• Ps 110:1 - The LORD says to my lord: “Sit at my right hand until I make your enemies a footstool for your feet.”

Thus, Matt 5:35 simply alludes to Isa 66:1 and others that make the earth sacred (or at least it should be) because the earth should be or should have been a place where all people worship at God's feet (idiomatically).

The text of Ps 110:1 is a reference to God gaining the victory of the enemies of sin and Satan to restore the earth to a place where all worship at the feet of God.

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It seems that this is referring to God's transcendence, with the world being "as nothing" to his power.

Compare Isiah 40:15-17:

Behold, the nations are as a drop of a bucket, and are counted as the small dust of the balance: behold, he taketh up the isles as a very little thing. And Lebanon is not sufficient to burn, nor the beasts thereof sufficient for a burnt offering. All nations before him are as nothing; and they are counted to him less than nothing, and vanity.

The idea of the world as God's "footstool" reflects these lines, but in a simpler, less sophisticated way, so easier to quote in briefer passages where this complex point needs to be raised or alluded to.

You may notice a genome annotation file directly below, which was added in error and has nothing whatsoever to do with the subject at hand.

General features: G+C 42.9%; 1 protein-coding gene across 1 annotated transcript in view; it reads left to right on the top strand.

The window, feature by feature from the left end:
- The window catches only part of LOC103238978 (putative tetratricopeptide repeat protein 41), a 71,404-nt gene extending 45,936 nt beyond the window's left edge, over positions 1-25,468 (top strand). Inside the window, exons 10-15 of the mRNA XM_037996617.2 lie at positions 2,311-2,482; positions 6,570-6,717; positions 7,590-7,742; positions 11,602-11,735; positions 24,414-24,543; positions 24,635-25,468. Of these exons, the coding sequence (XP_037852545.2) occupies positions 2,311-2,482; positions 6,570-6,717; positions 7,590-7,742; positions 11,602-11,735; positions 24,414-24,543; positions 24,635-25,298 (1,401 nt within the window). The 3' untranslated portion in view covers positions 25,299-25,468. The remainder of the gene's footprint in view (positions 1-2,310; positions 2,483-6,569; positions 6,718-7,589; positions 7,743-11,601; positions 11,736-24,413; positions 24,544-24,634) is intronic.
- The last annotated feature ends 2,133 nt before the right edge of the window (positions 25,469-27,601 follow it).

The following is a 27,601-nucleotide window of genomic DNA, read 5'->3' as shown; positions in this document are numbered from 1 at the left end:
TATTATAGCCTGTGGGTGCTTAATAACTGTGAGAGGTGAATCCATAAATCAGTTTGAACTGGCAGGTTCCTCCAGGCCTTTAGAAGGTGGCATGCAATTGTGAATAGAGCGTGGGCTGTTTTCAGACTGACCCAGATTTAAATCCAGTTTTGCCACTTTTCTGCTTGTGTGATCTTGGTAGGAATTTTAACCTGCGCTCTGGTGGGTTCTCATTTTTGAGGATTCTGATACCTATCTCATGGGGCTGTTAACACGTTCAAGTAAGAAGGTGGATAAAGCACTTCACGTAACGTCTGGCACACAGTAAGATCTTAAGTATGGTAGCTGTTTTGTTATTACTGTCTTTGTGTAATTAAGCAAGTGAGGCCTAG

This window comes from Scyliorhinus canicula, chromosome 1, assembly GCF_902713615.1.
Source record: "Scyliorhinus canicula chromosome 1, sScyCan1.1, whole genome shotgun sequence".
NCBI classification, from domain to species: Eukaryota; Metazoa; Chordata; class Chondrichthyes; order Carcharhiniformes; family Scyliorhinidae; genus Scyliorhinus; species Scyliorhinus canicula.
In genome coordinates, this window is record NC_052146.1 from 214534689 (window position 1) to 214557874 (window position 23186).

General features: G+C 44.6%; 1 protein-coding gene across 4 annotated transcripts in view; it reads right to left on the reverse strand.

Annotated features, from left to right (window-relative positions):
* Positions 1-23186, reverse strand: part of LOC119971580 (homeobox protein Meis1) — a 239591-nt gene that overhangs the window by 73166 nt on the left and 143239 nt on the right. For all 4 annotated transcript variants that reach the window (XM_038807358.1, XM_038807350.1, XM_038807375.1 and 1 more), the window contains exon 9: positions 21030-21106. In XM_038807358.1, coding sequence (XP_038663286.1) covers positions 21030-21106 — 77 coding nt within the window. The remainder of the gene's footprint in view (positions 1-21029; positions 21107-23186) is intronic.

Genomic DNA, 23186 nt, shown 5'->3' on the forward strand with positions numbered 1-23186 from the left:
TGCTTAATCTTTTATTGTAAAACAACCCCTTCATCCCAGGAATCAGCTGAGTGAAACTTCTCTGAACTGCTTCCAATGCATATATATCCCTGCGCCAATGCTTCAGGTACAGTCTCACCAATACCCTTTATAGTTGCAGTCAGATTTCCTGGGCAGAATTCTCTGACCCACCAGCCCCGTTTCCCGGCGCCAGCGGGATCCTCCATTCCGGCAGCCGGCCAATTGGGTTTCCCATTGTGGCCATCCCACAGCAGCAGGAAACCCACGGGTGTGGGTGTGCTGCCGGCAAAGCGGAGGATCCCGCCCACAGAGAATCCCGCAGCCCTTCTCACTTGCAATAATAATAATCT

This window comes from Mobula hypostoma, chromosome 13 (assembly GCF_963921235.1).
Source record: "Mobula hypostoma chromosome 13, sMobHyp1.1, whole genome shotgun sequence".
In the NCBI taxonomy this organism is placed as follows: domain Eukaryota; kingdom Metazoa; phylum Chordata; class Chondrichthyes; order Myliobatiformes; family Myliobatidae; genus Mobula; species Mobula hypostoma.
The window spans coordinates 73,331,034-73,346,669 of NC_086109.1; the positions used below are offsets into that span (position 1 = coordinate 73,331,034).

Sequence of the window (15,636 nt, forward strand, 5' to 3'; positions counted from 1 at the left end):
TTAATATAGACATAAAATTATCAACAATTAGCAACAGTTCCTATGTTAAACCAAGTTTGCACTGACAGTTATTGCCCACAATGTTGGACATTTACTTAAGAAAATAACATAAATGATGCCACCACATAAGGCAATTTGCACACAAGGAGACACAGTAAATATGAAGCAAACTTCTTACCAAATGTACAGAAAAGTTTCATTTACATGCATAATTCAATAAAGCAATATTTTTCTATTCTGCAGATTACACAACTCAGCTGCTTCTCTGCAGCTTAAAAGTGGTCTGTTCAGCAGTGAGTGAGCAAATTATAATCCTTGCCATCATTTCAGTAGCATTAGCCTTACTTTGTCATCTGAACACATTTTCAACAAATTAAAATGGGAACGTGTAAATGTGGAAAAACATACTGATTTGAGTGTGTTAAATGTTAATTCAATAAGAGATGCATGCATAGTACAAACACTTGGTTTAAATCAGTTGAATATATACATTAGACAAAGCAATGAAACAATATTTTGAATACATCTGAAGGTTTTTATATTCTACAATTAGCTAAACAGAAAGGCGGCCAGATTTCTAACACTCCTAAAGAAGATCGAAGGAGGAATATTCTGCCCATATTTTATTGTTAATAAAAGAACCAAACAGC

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  • Thanks apg. Welcome to Biblical Hermeneutics by the way! Don't forget to take the tour to see how this site works and differs from the others!
    – Jason_
    Feb 27 at 18:52
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In addition to those, it seems unavoidable to also take it as an indication that the size and scope of God is far greater than anything imaginable. All earthly rulers, palaces, cities, armies, countries, oceans, are contained not just in God's world, but within a minor and lowly piece of God's furniture. (Using that trivial and jarring word "furniture" intentionally, to emphasize the relative triviality of all that humanity can ever do.)

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  • Welcome to Biblical Hermeneutics! Don't forget to take the tour to see how this site works!
    – Jason_
    Feb 27 at 18:56